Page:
The ReunionAt age 45, life was in an upheaval. I was just divorced, and working my tail off 10 hours a day 6 days a week.
My grandma Ruby had died after a long case of Alzheimer's or senility. She had had viral encephalitis when she was younger and it eventually caught up with her in old age. I was always very close to Grandma. We spent many summers together at her cottage in Bellevue, Nebraska. She had a huge front yard with large Dutch elms where chattering squirrels scampered and provided a dense canopy of shade over her house.
I wasn't sad when she died, because she needed to be released from her diseased body. Her mind was trapped in the total disfunction of her biological brain. I didn't believe in miracles or prophecy. Dreams had no real meaning for me.
I hadn't slept well in at least a year. At this time I was in a 3 month sleep-drought. I went to bed as usual. Expecting not to sleep or if I did, to be awakened by the single ring of a non-existent telephone. (This happened to me several times.) On this night, I must have gone to sleep instantly without even the awareness of it.
What followed was quite extraordinary. I was in the top of a farmhouse overlooking a large back yard with tall bushes around it's perimeter. There were big shade trees like the ones I knew from Bellevue. People were milling around and sitting on chairs under the trees. I was excited. This must be a reunion. But I didn't know the people. I can't even remember their faces now. But as I surveyed the crowd I felt a presence. It was staring at me. I looked, it was a woman. I didn't recognize her though. Then, a pair of astonishing blue eyes were zooming in and enveloping me, and I felt the unspoken, all encompassing message "I love you!" It had impact, like a hug. It was my grandma Ruby! When she pulled back a bit, I could see the resemblance. This Grandma Ruby was much younger than when I had known her. She was not heavy and her hair was thicker and beautifully coiffed in the fashion of the thirties. She had no wrinkles and I could tell from her smile that the teeth were hers and not false anymore.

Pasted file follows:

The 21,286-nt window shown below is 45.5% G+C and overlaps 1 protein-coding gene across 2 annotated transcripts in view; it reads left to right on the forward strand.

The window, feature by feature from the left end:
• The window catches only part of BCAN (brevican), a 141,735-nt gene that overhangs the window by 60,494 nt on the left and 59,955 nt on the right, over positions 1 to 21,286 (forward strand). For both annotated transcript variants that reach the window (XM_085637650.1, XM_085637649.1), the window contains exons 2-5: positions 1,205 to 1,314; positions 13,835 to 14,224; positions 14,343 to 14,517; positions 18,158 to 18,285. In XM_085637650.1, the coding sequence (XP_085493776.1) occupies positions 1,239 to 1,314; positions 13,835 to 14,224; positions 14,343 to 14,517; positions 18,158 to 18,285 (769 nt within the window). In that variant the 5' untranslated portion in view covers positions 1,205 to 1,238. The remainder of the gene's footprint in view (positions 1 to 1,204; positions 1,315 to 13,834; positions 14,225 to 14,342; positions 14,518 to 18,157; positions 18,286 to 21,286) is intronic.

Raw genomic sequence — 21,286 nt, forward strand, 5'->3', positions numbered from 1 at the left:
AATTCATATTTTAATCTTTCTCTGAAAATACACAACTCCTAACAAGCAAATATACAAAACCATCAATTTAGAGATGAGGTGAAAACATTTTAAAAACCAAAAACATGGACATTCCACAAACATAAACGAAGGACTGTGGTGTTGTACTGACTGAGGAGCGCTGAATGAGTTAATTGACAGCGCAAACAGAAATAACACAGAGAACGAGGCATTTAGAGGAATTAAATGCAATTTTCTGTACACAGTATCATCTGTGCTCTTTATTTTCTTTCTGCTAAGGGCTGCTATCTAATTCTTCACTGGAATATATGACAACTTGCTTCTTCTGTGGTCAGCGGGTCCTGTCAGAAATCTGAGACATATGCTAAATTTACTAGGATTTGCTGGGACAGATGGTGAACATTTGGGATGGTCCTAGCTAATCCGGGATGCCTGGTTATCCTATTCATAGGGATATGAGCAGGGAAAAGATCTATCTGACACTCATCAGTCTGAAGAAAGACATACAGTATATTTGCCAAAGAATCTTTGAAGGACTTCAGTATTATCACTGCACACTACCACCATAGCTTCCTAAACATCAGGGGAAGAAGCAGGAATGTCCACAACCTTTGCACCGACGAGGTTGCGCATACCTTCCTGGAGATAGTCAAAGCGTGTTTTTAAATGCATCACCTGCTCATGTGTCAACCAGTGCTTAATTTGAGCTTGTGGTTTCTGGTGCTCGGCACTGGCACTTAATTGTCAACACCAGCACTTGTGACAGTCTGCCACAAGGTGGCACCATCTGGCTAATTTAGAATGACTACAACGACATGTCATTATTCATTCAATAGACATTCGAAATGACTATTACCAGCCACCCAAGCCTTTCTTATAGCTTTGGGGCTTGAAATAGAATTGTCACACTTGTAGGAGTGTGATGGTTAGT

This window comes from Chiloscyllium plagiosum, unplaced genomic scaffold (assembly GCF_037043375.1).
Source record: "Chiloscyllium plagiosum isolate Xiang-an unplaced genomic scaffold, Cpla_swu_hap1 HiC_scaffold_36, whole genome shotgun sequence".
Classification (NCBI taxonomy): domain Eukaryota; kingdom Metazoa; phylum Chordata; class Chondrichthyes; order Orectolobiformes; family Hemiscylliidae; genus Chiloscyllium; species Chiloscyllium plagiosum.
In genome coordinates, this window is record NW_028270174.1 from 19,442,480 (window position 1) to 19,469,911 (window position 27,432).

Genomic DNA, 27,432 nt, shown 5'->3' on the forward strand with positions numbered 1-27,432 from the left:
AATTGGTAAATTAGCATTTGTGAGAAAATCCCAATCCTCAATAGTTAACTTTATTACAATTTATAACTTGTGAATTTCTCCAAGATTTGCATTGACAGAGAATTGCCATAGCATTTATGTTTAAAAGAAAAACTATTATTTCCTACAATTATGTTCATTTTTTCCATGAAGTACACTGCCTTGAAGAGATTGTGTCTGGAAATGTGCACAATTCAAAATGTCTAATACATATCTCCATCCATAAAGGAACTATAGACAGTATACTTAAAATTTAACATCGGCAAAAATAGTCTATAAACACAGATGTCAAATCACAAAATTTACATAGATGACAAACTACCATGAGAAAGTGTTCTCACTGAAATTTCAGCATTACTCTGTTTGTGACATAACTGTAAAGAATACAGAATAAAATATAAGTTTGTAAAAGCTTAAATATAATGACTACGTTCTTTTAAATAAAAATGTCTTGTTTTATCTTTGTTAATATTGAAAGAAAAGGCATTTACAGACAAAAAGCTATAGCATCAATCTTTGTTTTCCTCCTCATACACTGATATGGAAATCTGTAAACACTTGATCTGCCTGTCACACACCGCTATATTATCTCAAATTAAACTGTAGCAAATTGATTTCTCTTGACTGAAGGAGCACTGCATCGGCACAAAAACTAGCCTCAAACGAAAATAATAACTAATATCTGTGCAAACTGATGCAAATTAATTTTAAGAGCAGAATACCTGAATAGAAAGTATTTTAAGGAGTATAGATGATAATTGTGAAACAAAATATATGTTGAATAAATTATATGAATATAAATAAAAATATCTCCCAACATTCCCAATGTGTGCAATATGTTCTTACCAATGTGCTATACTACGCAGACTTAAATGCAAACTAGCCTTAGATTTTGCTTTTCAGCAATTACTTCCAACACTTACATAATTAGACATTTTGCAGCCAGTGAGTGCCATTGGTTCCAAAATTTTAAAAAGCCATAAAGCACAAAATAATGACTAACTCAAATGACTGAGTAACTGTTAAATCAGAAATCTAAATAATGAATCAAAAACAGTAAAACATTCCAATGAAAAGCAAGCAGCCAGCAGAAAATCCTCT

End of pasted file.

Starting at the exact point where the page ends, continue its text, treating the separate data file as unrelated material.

My mother, who was alive at the time of the dream, came into the room and stood in the doorway. She too looked younger. Her hair was dark auburn again. She was wearing her gray travel suit, which I had always called her "going away suit."
"Gaydie, aren't you ready yet? Everyone is waiting. Your father has already joined them and I'm going now. Hurry up!" She turned to leave. Gaydie was the childhood nickname my Grandma Ruby had given me.
"I'm trying!" I said as I frantically looked around the floor. "But I can't find my other shoe!" I was so upset that I would miss the reunion. I awoke directly after this dream. I had only been asleep an hour or two, and did not go back to sleep as usual, which makes this most peculiar. I never had dreams when I was in the throes of insomnia.
Mom was always the sick one. My father had left us when I was a baby because of Mom's heart condition. In the dream, which was much more real and more like a vision, I knew she was speaking of not a stepfather, but my biological father. When I awoke, I didn't understand the dream.
I knew it was meant to tell me my father would die and then Mom, but it didn't make sense. My father was in much better health than Mom. But that's exactly how it turned out. Dad died in 2002 and Mom followed in 2004. The purpose of the dream, I think, was Grandma Ruby who was a staunch believer, was sending me a message of love and hope. The part about Mom and Dad, was to show me that I could believe in the dream (the reunion) because the prophecy of the dream would come true.